Speakout is Truthout's treasure chest for bloggy, quirky, personally reflective, or especially activism-focused pieces. Speakout articles represent the perspectives of their authors, and not those of Truthout.
Traditional, or Original Medicare, turns 50 on July 30, having had many challenges and achievements from the days of its passage to today. It is time to celebrate its many successes, note some of its current challenges and threats to its future, and briefly discuss how it gives us a strong foundation upon which to build still-needed health care reform.
When it was enacted in 1965, about one-half of seniors in the U. S lacked health insurance, and many could not afford necessary health care. When it was passed with strong bipartisan support (313-116) in the House, and 70-24 in the Senate), 20 million Americans age 65 and older gained health insurance.
Over the year, I realized that the term "left" is not exclusive to a political ideology, but a mode of thinking championed mostly by self-tailored leftistwestern intellectuals. I grew to dislike it with intensity.
But that has not always been the case.
Last August the president began his air war against the Islamic State, which controls two Iraqi provincial capitals and the city of Falluja. Obama declared that his purpose was to "dismantle" the IS. By April of this year, the Pentagon's 4,050 missile and bombing strikes against IS in Iraq and Syria had cost over $2.1 billion, over $8 million a day, but without any success. Then on May 16, after assuring the country that "I will not allow the US to be dragged into another war in Iraq," the president sent a group of US commandos on their first raid into Syria. Since Congress has not declared war, this unauthorized attack and intensification would make Lyndon Johnson and Richard Nixon proud. Can the Nobel Committee withdraw a Peace Prize for cause?
At last, America's political leaders now feel the pain of the poor and empathize with the millions of working families slipping out of the middle class.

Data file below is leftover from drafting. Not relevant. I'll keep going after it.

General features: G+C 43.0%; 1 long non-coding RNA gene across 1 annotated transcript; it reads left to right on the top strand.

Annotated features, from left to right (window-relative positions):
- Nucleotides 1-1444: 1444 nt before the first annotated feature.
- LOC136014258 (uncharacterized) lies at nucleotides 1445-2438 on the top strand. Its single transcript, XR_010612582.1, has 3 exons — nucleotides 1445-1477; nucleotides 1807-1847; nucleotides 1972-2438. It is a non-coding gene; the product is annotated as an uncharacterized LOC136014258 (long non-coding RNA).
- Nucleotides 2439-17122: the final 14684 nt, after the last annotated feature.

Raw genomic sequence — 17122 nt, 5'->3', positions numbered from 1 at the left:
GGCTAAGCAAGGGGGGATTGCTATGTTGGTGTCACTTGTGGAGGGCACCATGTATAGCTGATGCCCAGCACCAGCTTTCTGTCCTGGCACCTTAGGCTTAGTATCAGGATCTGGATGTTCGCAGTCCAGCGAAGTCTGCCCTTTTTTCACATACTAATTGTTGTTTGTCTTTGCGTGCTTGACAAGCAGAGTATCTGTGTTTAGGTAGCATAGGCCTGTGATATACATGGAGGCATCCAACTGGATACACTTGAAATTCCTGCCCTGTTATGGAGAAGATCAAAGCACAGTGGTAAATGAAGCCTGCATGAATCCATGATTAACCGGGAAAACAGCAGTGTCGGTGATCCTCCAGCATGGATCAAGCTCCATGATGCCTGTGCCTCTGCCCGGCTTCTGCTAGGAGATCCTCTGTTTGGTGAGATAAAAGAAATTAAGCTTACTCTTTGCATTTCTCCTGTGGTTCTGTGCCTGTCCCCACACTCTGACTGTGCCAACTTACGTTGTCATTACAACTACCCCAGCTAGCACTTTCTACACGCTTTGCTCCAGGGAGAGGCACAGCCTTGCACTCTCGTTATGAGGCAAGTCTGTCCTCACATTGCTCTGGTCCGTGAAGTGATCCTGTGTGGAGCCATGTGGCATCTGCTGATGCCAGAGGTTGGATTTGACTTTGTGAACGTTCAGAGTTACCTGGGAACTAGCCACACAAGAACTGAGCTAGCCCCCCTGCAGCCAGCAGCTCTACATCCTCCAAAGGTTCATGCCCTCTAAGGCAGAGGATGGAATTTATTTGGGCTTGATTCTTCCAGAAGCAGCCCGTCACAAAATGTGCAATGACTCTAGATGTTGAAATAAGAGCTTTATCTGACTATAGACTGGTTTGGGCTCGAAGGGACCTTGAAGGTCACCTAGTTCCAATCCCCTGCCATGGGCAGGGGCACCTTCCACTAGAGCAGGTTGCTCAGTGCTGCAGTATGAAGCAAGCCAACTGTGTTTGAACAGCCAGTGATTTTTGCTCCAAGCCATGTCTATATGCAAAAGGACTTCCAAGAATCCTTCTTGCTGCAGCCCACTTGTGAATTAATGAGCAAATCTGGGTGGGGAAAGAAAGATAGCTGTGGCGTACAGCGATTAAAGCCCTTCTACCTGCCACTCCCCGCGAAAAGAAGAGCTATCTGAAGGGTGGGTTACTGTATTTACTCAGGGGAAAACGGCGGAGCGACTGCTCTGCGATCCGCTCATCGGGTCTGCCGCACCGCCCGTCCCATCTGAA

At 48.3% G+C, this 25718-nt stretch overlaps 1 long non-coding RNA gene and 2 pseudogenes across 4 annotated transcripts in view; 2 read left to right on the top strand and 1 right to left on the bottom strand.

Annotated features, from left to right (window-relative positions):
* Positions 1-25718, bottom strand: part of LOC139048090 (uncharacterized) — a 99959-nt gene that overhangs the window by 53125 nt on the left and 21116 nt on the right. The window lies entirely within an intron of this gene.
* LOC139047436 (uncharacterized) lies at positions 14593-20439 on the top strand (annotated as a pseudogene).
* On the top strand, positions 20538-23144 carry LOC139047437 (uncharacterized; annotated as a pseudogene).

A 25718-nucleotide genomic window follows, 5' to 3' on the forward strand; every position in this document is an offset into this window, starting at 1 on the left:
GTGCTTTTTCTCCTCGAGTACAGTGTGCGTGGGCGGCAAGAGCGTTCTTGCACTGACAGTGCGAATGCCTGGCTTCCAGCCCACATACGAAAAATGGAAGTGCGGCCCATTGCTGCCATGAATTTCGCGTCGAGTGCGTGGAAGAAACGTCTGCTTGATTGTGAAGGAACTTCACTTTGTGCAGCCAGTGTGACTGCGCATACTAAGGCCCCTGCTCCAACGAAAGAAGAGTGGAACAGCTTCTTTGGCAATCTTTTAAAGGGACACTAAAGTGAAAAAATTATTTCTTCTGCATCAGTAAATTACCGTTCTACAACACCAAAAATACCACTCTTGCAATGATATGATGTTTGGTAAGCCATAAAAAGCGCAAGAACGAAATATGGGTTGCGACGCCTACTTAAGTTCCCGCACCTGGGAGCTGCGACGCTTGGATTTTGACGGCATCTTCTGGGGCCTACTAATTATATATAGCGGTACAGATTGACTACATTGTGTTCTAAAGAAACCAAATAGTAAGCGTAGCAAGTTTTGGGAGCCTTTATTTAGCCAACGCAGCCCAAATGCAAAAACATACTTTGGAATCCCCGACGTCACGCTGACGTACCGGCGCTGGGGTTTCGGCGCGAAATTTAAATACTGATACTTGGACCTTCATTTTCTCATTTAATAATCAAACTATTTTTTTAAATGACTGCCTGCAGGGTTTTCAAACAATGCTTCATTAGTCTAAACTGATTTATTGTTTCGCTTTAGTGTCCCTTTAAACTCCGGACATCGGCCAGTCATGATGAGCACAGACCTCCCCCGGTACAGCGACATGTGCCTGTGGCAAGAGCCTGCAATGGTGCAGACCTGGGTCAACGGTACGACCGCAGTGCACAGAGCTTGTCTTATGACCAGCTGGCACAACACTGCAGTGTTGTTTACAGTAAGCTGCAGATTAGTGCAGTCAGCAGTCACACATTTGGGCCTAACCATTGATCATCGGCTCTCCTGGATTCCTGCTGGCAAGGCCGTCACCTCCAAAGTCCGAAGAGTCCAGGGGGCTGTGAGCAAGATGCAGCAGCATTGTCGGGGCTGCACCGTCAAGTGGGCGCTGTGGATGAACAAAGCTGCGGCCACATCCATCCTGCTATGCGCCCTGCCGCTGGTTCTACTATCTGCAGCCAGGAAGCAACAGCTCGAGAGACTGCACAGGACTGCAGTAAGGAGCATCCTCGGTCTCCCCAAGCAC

For years, politicians paid no attention to the ever-widening chasm between the rich and the rest of us. But it's recently emerged as a central issue for such Republican presidential contenders as Jeb Bush, Ted Cruz, Rand Paul, and Marco Rubio. They're publicly lamenting the wealth gap and - by golly - proposing solutions.
As the centennial anniversary of the Sykes-Picot Agreement rapidly approaches, the time is now to reflect upon its vast implications. Officially recognized as the Asia Minor Agreement, the Sykes-Picot Agreement was negotiated and agreed upon between 1915 and 16 by the British diplomat Mark Sykes and the French diplomat Francois Georges-Picot. After the fall of the Ottoman Empire, the Arab provinces outside of the Arabian Peninsula were divided into two regions. Region (a) was placed under the French "sphere of influence" and encompassed modern day Syria and Jordan; region (b) was placed under the British "sphere of influence" and encompassed modern day Iraq.
Like many millions of Americans, I will not be voting in the 2016 presidential election. And while the pundits bemoan voter apathy as a leading cause for the mass no-shows on Election Day, I will be on the sidelines because I will not be permitted to participate. I am a felon, and in prison, and even when I am released, I might never be allowed to vote again.
Though the election is over a year away, with the recent announcements of both Democratic and Republican potential nominees, the question of the disenfranchisement of over 5 million American citizens has once again come to the fore. It doesn't seem possible that millions of Americans have been stripped of their right to participate in that most fundamental duty and right of citizenship: the right to vote. But that's a reality that I, and millions of others convicted of crimes, face upon release from prison. And it's the question Americans need to ask of themselves: do they want to see felons completely disengaged from the society they are re-entering, or do they want to see a population "connected to civic life"?